ArtSeed is a grassroots nonprofit enterprise that has grown out of Vaughan’s innovative art making and teaching practices. ArtSeed artists work with various individuals and organizations to develop interdisciplinary arts projects while providing long-term vocational guidance to the young or disadvantaged. Its mission is to invite people of all ages and backgrounds to grasp, utilize and transform the arts through programs that include collaborative workshops, exhibitions, field trips, commissions, and private art lessons. Behind-the-scenes “Housecalls” to homes, schools and work environments culminate in festive “Shebangs” and on-going “Grapevines” referrals through the website, and the Directory of Resources for Artists and Youth. ArtSeed partners with other professions and arts groups of all kinds (both experimental and traditional). By fostering shared creativity, critical thinking and peaceful self-expression ArtSeed aims to expand the meaning of art, enrich families and cross-fertilize the potential of people from diverse communities.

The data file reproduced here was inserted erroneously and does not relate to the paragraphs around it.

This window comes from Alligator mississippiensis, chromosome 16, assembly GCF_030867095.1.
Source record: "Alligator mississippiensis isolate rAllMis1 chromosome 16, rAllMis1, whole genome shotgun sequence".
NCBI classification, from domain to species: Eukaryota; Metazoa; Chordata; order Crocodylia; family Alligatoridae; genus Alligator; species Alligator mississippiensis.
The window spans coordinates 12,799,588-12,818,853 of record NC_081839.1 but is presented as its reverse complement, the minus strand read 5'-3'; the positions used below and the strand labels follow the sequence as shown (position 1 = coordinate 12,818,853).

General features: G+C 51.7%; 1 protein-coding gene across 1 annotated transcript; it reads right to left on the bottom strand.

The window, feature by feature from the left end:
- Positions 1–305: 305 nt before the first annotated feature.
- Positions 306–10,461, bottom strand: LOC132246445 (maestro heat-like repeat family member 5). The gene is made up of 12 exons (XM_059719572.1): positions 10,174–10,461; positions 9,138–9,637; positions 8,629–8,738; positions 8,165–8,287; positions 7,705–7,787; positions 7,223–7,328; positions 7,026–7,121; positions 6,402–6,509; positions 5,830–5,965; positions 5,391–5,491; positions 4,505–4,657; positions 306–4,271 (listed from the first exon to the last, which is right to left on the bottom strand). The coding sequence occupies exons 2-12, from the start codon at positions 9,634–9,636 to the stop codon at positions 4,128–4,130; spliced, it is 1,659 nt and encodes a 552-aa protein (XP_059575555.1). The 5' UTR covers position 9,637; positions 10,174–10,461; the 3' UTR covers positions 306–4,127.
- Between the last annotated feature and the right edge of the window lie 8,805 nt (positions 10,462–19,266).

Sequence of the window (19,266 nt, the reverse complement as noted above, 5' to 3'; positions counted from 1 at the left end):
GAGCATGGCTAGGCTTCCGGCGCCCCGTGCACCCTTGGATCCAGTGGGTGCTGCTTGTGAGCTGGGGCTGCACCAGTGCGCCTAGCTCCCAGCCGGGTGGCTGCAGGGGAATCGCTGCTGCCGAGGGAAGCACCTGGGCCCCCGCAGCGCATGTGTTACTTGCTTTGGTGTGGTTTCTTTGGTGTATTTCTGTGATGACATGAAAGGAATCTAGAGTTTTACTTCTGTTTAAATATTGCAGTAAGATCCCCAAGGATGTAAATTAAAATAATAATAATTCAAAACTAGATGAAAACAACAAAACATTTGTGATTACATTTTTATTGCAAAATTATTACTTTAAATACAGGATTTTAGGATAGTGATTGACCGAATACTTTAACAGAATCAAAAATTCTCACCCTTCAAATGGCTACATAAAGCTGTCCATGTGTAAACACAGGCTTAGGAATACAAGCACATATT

Founded in 1984, The LAB is an interdisciplinary artists’ organization that supports the development and presentation of new visual, performing, media and literary art. We assist artists in the creation of new work and we present new work of the highest quality by emerging and established experimental artists. Of interest is work that crosses boundaries—material, cultural or presentational—and encourages new artistic and social dialogue between artists and audiences.


The LAB, a project of The art re grüp, Inc., is supported in part by the William and Flora Hewlett Foundation; Meet The Composer, Inc.; The LEF Foundation; The Andy Warhol Foundation for the Visual Arts; National Endowment for the Arts; California Arts Council, a state agency; the San Francisco Publicity and Advertising Fund’s Hotel Tax/Grants for the Arts program; the Haas Foundation’s Creative Work Fund; The British Council; Arts Council of England; Zellerbach Family Fund; Digidesign, Inc.; and members of The LAB.  Special support for  Josefa Vaughan’s project is provided by a grant from the San Francisco Arts Commission’s Equity Grants Program.